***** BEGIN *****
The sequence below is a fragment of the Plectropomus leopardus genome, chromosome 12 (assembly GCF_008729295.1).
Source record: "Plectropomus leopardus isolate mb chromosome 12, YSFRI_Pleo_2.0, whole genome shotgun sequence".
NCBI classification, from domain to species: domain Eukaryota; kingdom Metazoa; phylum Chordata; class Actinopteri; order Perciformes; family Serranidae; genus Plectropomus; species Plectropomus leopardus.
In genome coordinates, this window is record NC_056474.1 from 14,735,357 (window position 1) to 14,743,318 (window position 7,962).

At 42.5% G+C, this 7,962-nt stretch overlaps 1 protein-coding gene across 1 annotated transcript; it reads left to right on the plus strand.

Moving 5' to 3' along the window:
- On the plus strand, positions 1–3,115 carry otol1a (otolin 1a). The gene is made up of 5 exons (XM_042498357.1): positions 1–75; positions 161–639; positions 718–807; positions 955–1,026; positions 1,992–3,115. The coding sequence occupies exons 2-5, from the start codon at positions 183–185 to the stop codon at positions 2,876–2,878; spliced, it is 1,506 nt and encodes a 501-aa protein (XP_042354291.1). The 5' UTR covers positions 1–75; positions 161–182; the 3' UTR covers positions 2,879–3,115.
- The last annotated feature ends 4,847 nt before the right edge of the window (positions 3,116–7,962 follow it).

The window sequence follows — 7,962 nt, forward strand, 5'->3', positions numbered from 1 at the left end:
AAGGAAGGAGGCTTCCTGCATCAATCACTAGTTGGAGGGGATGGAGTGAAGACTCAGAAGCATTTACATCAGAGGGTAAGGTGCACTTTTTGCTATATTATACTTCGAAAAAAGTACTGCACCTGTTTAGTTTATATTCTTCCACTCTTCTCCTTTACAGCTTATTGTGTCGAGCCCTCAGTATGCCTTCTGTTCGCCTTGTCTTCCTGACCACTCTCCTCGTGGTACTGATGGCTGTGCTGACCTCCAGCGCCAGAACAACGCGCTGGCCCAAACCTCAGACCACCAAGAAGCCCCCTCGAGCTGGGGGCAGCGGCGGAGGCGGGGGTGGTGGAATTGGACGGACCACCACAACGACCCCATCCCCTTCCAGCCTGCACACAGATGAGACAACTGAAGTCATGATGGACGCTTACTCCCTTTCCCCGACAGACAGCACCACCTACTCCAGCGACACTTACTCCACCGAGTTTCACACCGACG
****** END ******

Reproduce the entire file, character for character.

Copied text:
The sequence below is a fragment of the Plectropomus leopardus genome, chromosome 12 (assembly GCF_008729295.1).
Source record: "Plectropomus leopardus isolate mb chromosome 12, YSFRI_Pleo_2.0, whole genome shotgun sequence".
NCBI classification, from domain to species: domain Eukaryota; kingdom Metazoa; phylum Chordata; class Actinopteri; order Perciformes; family Serranidae; genus Plectropomus; species Plectropomus leopardus.
In genome coordinates, this window is record NC_056474.1 from 14,735,357 (window position 1) to 14,743,318 (window position 7,962).

At 42.5% G+C, this 7,962-nt stretch overlaps 1 protein-coding gene across 1 annotated transcript; it reads left to right on the plus strand.

Moving 5' to 3' along the window:
- On the plus strand, positions 1–3,115 carry otol1a (otolin 1a). The gene is made up of 5 exons (XM_042498357.1): positions 1–75; positions 161–639; positions 718–807; positions 955–1,026; positions 1,992–3,115. The coding sequence occupies exons 2-5, from the start codon at positions 183–185 to the stop codon at positions 2,876–2,878; spliced, it is 1,506 nt and encodes a 501-aa protein (XP_042354291.1). The 5' UTR covers positions 1–75; positions 161–182; the 3' UTR covers positions 2,879–3,115.
- The last annotated feature ends 4,847 nt before the right edge of the window (positions 3,116–7,962 follow it).

The window sequence follows — 7,962 nt, forward strand, 5'->3', positions numbered from 1 at the left end:
AAGGAAGGAGGCTTCCTGCATCAATCACTAGTTGGAGGGGATGGAGTGAAGACTCAGAAGCATTTACATCAGAGGGTAAGGTGCACTTTTTGCTATATTATACTTCGAAAAAAGTACTGCACCTGTTTAGTTTATATTCTTCCACTCTTCTCCTTTACAGCTTATTGTGTCGAGCCCTCAGTATGCCTTCTGTTCGCCTTGTCTTCCTGACCACTCTCCTCGTGGTACTGATGGCTGTGCTGACCTCCAGCGCCAGAACAACGCGCTGGCCCAAACCTCAGACCACCAAGAAGCCCCCTCGAGCTGGGGGCAGCGGCGGAGGCGGGGGTGGTGGAATTGGACGGACCACCACAACGACCCCATCCCCTTCCAGCCTGCACACAGATGAGACAACTGAAGTCATGATGGACGCTTACTCCCTTTCCCCGACAGACAGCACCACCTACTCCAGCGACACTTACTCCACCGAGTTTCACACCGACG